Thread: School Removes God From First-Grader's Poem

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  1. #171  
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    Quote Originally Posted by Odysseus View Post
    You are assuming that all persons, looking at the same situation, would come to the same conclusions based on the same logical thought process. This is one of the fallacies of those who assume that logic must dictate values and conduct. One can logically decide that a baby has no immediate value, and can therefore be disposed of. Logic, unhinged from any values, breeds more than its share of atrocities
    And logic hinged can see value to life and still dispose of it. Individual rights do not supersede each other irrespective of value assigned to life otherwise there would be no question whether I would receive your kidney. And I don't believe there ever was...

    Quote Originally Posted by Odysseus View Post
    You are creating a straw man argument. To state that logic, by itself, does not necessary lead to a moral outcome, does not automatically mean that we must abandon it to a completely irrational faith.
    This is gibberish. Clean it up if you want a reply...

    Quote Originally Posted by Odysseus View Post
    Faith, is not, by itself, irrational, since believers can express logical reasons for their belief. But, when it is irrational, it becomes fanaticism, and is just as destructive as secular logic without values
    In a very clumsy way you are making my argument...irrationalism absent rationalism does degenerate into fanaticism, (and I would add) examples are the dark ages, or today’s reactionary Islam and Christianity. Further, since irrationalism does not allow us to question religious edicts there exists no means, other than some form of force, logical or physical, to escape.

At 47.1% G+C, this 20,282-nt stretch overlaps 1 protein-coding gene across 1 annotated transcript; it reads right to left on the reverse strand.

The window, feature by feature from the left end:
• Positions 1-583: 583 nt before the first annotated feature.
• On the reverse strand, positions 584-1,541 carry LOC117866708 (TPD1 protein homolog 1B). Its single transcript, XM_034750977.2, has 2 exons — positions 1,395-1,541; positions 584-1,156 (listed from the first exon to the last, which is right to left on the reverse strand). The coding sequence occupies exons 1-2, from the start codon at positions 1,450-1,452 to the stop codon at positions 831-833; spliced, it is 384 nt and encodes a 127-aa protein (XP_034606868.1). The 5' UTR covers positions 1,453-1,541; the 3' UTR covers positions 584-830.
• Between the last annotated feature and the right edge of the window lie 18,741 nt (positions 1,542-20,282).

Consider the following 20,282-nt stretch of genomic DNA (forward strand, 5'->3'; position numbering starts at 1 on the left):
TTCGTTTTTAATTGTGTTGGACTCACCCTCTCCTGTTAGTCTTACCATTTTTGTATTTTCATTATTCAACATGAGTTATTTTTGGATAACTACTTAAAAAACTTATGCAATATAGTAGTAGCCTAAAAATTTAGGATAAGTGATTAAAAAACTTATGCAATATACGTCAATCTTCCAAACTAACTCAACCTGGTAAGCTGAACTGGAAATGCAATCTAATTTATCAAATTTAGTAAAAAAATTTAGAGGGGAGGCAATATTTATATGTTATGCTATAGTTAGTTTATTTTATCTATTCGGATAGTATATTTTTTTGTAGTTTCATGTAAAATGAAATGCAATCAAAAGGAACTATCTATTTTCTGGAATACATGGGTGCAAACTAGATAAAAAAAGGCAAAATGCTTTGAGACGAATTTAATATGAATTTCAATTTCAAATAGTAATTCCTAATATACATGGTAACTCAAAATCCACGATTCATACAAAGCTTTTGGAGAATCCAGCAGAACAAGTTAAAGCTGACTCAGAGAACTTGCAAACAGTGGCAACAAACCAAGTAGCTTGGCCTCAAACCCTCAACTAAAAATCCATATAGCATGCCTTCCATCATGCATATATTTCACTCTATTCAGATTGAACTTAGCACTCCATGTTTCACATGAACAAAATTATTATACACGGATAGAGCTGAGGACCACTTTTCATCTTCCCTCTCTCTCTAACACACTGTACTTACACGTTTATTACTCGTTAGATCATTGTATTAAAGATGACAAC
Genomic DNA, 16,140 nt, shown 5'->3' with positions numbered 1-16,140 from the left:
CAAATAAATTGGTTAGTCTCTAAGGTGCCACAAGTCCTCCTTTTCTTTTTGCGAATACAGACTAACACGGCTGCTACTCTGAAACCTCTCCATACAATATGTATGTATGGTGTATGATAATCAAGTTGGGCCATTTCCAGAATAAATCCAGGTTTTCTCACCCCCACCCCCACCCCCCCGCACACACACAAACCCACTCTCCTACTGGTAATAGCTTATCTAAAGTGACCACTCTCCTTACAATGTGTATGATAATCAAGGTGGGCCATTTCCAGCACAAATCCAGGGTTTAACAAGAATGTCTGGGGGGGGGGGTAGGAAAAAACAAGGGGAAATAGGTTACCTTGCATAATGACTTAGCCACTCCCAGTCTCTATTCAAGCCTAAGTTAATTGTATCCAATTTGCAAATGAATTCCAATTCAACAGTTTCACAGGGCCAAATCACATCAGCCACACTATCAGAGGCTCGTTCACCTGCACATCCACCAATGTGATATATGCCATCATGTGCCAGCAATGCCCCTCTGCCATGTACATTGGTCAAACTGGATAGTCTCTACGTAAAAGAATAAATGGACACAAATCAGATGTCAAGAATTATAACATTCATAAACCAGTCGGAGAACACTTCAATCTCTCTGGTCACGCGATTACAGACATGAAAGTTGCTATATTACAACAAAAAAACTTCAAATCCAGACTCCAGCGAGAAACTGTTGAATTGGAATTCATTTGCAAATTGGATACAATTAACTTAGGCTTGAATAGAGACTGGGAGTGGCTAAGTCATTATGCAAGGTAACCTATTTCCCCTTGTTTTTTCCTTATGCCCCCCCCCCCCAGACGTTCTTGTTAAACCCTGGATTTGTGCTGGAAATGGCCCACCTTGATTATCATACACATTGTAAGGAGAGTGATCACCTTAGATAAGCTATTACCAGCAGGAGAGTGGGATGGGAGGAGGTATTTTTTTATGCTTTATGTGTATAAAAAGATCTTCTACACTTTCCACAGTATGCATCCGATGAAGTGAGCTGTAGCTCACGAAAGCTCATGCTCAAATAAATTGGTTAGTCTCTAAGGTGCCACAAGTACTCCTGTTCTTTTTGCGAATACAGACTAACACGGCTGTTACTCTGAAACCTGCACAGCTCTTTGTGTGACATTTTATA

And you are mistaken. Faith by itself is fully irrational. Create a logical reason for a belief and there exists no need to have faith in that belief.

    Quote Originally Posted by Odysseus View Post
    Rationalism and faith together gave us the Renaissance and the enlightenment. Rationalism alone gave us the gulags. Rationalism alone gives us the means to any end, but the determination of the end is a moral decision, not a logical one.
    So rationalism is a slippery slope from which we cannot recover? You are mistaken. Anytime we can question we can recover from our mistakes. It's only when edicts disallow questions that man is forced to submit. The gulags were the product of authoritarian rule and authoritarianism can be reached when either rational or irrational philosophies are at their worst. The difference is that with the irrationalism there really is a slippery slope from which it is almost impossible to recover...

    Quote Originally Posted by Odysseus View Post
    We do want freedom. We just don't think that a small group of judges dictating the rules of our lives based on their whims constitutes freedom.
    My question was with respect to secularism not a hand full of judges. In a nation as diverse as ours you cannot have freedom for everyone without secularism and yet conservatives seem terrified of it. I have to wonder if it is secularism or diversity that they fear...

    Quote Originally Posted by Odysseus View Post